Also from Clean Reads
James sighs as he sits at his table in the Pink Dragon Inn, located in the northern human nation of Galamine. The inn is a venerable establishment that has been around for generations and was where James had decided to stop to avoid the threatening storm that James had witnessed rolling in a few hours earlier. James had already ordered and paid for his dinner, a plate of spiced potatoes with pork sausage, and now he had several hours before his usual bedtime. What James could choose to do with his free time, however, was fairly limited. While the inn is venerable it lacks a permanent bard or any other sort of musical entertainment.
James sits there, contemplating possibly returning to his room to retire early, when the door opens up and in steps a rare sight of a shabby-looking elf. Gray cascading hair flows to the traveler’s stooped shoulders in tangled knots and he walks with an oak walking staff in his hand. The elf’s feet are bare and blackened from what was likely years’ worth of travel dust, and his traveling cloak looks to be in much the same heavily worn condition. At the stranger’s hip is a semi-bulky bag. What makes the stranger stand out are the pointed ears and slightly pointed chin that give him away as being Elven. Elves are extremely rare this far north, and to see one definitely piques James’s interest.
The elf stands in the open doorway for a few moments before closing it and looking about the inn. The majority of his face is covered by his long grizzled hair but it is obvious he is looking for something. After a moment he turns his head toward James and grins widely. His steps are slightly halting, likely from old age, as he makes his way to James’s table and takes a seat opposite James and takes his bag off and sets it next to him. “Galoric ettin foron yung,” the elf says in the Elven language, still smiling.
For a moment James remains silent before responding in the common language, “I’m sorry, but I don’t speak Elven.”
“Oh, my apologies. I said, ‘Good morning, young child,’” the Elf says as if he had spoken it in the common language in the first place. James blinks for a moment as the elf simply stares at James through his grizzled mass of hair, though James cannot see the face hidden by the locks.
“Do I know you, Elf?” James asks as the elf leans his stick against the wall and seems to relax into the chair.
“Not yet, but you will soon enough. I’ve traveled a long distance to meet you here tonight,” the elf says as James’s eyebrows rise, unsure what he means. James had made no plans to meet with anyone, least of all an elf, along his journeys. With a gentle wave the elf waves over the bartender and orders a bottle of Elven wine and two glasses. The drink is normally very expensive, but when the elf pays with a gold sovereign James cannot help but wonder about him.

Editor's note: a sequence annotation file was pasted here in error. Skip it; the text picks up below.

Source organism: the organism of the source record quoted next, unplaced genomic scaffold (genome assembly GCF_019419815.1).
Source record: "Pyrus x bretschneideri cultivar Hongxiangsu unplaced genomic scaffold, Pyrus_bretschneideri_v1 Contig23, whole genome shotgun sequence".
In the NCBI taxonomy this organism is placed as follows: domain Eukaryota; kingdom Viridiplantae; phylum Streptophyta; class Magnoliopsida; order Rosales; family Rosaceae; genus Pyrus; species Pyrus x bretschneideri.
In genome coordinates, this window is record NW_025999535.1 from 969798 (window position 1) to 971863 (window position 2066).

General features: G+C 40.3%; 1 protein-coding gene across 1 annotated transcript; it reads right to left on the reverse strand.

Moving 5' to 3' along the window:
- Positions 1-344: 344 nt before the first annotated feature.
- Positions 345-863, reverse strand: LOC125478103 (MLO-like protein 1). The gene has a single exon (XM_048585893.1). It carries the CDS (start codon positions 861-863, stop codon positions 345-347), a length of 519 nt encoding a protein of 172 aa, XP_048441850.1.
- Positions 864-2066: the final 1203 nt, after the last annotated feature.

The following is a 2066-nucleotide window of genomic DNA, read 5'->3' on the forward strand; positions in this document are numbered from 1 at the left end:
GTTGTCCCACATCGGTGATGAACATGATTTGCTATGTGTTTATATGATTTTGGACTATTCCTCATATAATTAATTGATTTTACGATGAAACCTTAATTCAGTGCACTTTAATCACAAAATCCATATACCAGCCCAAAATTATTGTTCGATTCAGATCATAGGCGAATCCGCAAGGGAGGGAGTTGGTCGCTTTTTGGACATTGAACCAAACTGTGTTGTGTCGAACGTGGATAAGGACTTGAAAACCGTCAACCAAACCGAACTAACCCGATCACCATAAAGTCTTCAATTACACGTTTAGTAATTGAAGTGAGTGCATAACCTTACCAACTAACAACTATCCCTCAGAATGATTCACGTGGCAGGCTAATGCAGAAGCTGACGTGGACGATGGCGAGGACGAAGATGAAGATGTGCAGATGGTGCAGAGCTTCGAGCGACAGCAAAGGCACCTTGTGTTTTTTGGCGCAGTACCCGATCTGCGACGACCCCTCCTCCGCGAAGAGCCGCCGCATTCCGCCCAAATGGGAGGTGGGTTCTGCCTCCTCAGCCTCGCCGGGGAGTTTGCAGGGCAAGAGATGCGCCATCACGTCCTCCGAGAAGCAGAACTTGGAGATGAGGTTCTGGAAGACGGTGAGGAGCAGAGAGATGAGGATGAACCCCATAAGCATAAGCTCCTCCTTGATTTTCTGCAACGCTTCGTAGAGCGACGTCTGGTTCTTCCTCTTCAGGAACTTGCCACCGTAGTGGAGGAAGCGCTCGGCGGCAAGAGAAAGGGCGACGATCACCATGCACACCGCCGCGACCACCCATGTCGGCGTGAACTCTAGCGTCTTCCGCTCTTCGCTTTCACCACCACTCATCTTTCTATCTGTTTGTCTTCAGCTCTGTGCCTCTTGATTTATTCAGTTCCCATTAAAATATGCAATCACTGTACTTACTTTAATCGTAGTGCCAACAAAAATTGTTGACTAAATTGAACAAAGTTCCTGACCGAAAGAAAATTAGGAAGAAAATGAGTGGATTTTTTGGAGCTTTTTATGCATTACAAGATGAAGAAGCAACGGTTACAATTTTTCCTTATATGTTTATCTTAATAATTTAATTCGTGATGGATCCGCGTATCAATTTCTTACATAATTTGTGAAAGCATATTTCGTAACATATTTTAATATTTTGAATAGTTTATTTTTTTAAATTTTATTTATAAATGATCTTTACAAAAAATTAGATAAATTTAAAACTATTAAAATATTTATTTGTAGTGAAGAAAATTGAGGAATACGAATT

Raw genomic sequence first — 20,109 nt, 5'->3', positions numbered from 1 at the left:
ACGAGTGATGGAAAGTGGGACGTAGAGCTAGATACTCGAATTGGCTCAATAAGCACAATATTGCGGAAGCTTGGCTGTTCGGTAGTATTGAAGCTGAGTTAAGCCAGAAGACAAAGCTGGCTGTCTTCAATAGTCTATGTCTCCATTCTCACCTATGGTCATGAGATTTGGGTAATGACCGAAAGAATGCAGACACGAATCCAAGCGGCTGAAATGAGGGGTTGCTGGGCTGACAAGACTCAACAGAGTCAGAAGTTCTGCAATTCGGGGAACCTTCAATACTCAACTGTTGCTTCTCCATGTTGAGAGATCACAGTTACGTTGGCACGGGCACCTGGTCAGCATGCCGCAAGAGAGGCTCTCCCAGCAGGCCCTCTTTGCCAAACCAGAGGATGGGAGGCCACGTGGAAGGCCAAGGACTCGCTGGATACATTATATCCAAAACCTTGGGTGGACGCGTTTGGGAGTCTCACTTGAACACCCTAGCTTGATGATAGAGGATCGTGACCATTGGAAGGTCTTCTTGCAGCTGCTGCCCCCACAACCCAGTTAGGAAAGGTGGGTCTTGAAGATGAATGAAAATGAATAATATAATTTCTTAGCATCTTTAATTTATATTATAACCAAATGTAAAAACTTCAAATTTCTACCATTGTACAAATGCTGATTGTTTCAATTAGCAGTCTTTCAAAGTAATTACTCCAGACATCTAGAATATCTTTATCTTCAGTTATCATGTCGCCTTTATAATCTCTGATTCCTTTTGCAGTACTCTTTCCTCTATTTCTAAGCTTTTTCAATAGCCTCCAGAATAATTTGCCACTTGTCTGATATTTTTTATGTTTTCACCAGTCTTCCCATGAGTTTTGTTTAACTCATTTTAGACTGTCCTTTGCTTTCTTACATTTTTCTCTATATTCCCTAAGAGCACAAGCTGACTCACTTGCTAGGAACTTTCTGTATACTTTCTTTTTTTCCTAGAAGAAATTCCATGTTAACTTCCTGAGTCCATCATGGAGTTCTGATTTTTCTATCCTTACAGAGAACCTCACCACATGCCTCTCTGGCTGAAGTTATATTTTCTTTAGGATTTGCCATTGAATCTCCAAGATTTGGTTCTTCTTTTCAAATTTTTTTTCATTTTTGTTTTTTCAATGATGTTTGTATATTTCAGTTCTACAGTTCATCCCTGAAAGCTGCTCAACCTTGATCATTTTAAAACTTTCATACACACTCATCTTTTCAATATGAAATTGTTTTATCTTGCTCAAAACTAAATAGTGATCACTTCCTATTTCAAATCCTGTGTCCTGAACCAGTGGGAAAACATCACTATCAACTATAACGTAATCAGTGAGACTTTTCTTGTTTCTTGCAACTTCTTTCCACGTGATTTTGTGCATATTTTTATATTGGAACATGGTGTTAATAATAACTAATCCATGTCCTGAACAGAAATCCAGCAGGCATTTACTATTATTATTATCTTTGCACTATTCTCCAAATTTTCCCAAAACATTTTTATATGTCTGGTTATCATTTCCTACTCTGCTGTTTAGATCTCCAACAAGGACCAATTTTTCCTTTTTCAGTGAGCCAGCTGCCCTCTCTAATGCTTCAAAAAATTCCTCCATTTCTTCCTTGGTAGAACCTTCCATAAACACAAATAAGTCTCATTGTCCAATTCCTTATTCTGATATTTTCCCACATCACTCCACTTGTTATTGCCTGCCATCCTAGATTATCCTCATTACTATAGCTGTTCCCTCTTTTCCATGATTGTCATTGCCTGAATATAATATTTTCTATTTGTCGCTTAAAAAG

“You say you’ve traveled a long way to meet me. What is it you’ve come to meet me for?” James says to the elf as he takes a sip of the fine berry wine that is soon placed before him. The elf simply grins for a few moments before digging into his bag and pulling out a rough leather-bound tome. The text is bound in brown leather and looks to have been burned partially at some point. The elf places the book upon the table and says, “I have traveled a long way to tell a story, one that has been left untold for far too long.”
James blinks for a moment, wondering if this is some kind of joke, but he suddenly realizes by the elf’s tone that he was being completely serious. “Why are you telling this story to me? I’m no one special, just a simple traveler,” James says as he looks at the tome, wondering what the elf has planned.
“You might be just a simple traveler now, but the fates led me to you for a reason.” James doesn't have much of a clue what this elf is talking about, but he figures he will hear this story at the very least as a way to pass the time.
“Well, if you’re going to tell a story, then I suppose you’d best begin with it,” James says, folding his arms and leaning back in the chair.
The old elf, however, simply smiles a bit more before opening the book and sliding it gently over to James. “It’s a story that must be read from this grimoire. It’s all in your human language, so you should have no problem reading it, unlike me.”
James raises a brow in wonder, looking at the book before him. He then turns the book around before he flips open the first page. He is urged to ask, “What’s a grimoire?”
“A grimoire,” the elf says, before sipping a bit of his own glass of wine, “is a forgotten way of storing one’s memories in book format. It was often the rich and powerful that had access to grimoires. In the old days there were entire libraries devoted to a family’s collected memories.” He smiles at James and gestures for him to begin reading.
With the crisp feeling of the page in hand James turns the page.